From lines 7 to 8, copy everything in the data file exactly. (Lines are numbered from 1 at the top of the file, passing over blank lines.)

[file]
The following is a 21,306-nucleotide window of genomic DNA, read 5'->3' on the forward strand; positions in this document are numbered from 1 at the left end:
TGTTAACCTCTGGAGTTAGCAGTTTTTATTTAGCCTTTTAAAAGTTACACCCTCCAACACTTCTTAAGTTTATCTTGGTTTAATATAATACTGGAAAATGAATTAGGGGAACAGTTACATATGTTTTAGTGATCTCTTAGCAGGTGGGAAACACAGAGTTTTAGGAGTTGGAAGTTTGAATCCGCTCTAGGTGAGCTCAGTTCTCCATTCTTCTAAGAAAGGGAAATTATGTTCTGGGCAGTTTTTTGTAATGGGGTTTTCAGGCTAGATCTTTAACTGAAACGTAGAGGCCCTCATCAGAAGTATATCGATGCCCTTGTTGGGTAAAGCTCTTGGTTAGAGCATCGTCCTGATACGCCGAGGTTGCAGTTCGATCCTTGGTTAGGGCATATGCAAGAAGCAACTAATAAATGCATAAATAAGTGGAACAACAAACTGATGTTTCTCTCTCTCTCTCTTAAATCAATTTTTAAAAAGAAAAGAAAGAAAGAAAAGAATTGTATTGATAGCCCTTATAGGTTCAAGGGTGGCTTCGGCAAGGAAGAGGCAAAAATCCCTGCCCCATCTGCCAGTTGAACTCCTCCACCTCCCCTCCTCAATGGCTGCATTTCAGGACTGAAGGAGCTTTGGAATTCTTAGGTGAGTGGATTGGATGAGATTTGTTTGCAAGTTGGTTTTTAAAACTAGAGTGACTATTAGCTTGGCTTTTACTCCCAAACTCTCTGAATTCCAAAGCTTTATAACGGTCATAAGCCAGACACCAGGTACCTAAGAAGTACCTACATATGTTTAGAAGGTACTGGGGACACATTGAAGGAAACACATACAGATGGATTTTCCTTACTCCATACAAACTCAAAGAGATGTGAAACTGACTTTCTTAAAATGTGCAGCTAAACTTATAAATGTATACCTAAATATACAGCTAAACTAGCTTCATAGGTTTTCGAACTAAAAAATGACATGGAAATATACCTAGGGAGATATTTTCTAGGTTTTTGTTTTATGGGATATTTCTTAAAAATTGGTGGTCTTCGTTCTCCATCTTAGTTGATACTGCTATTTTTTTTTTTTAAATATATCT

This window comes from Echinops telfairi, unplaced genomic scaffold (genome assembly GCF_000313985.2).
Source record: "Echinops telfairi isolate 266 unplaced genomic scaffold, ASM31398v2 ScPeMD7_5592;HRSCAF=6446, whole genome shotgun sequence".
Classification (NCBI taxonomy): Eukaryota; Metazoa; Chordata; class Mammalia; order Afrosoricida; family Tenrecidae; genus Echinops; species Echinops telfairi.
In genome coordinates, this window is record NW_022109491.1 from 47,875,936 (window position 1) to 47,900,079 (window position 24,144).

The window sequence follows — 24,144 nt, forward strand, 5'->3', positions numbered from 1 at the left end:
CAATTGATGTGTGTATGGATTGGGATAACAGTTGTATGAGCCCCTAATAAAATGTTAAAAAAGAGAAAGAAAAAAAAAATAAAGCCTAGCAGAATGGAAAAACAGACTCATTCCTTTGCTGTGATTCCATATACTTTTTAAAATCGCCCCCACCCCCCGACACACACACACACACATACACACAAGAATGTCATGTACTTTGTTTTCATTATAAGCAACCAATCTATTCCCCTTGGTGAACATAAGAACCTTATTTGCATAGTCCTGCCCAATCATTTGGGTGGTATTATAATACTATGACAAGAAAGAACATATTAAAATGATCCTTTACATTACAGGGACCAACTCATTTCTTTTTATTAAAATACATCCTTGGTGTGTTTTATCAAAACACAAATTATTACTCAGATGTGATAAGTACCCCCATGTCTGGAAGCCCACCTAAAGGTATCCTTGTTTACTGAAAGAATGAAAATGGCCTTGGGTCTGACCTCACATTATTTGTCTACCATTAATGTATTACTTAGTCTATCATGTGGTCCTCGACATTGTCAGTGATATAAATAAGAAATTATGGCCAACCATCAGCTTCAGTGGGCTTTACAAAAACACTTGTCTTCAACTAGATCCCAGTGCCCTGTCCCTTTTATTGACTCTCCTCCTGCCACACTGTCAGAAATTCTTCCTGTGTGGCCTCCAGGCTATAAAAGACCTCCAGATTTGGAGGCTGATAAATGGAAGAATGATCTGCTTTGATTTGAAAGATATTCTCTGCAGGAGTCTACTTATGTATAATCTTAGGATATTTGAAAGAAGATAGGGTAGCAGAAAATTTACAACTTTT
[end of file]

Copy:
The window sequence follows — 24,144 nt, forward strand, 5'->3', positions numbered from 1 at the left end:
CAATTGATGTGTGTATGGATTGGGATAACAGTTGTATGAGCCCCTAATAAAATGTTAAAAAAGAGAAAGAAAAAAAAAATAAAGCCTAGCAGAATGGAAAAACAGACTCATTCCTTTGCTGTGATTCCATATACTTTTTAAAATCGCCCCCACCCCCCGACACACACACACACACATACACACAAGAATGTCATGTACTTTGTTTTCATTATAAGCAACCAATCTATTCCCCTTGGTGAACATAAGAACCTTATTTGCATAGTCCTGCCCAATCATTTGGGTGGTATTATAATACTATGACAAGAAAGAACATATTAAAATGATCCTTTACATTACAGGGACCAACTCATTTCTTTTTATTAAAATACATCCTTGGTGTGTTTTATCAAAACACAAATTATTACTCAGATGTGATAAGTACCCCCATGTCTGGAAGCCCACCTAAAGGTATCCTTGTTTACTGAAAGAATGAAAATGGCCTTGGGTCTGACCTCACATTATTTGTCTACCATTAATGTATTACTTAGTCTATCATGTGGTCCTCGACATTGTCAGTGATATAAATAAGAAATTATGGCCAACCATCAGCTTCAGTGGGCTTTACAAAAACACTTGTCTTCAACTAGATCCCAGTGCCCTGTCCCTTTTATTGACTCTCCTCCTGCCACACTGTCAGAAATTCTTCCTGTGTGGCCTCCAGGCTATAAAAGACCTCCAGATTTGGAGGCTGATAAATGGAAGAATGATCTGCTTTGATTTGAAAGATATTCTCTGCAGGAGTCTACTTATGTATAATCTTAGGATATTTGAAAGAAGATAGGGTAGCAGAAAATTTACAACTTTT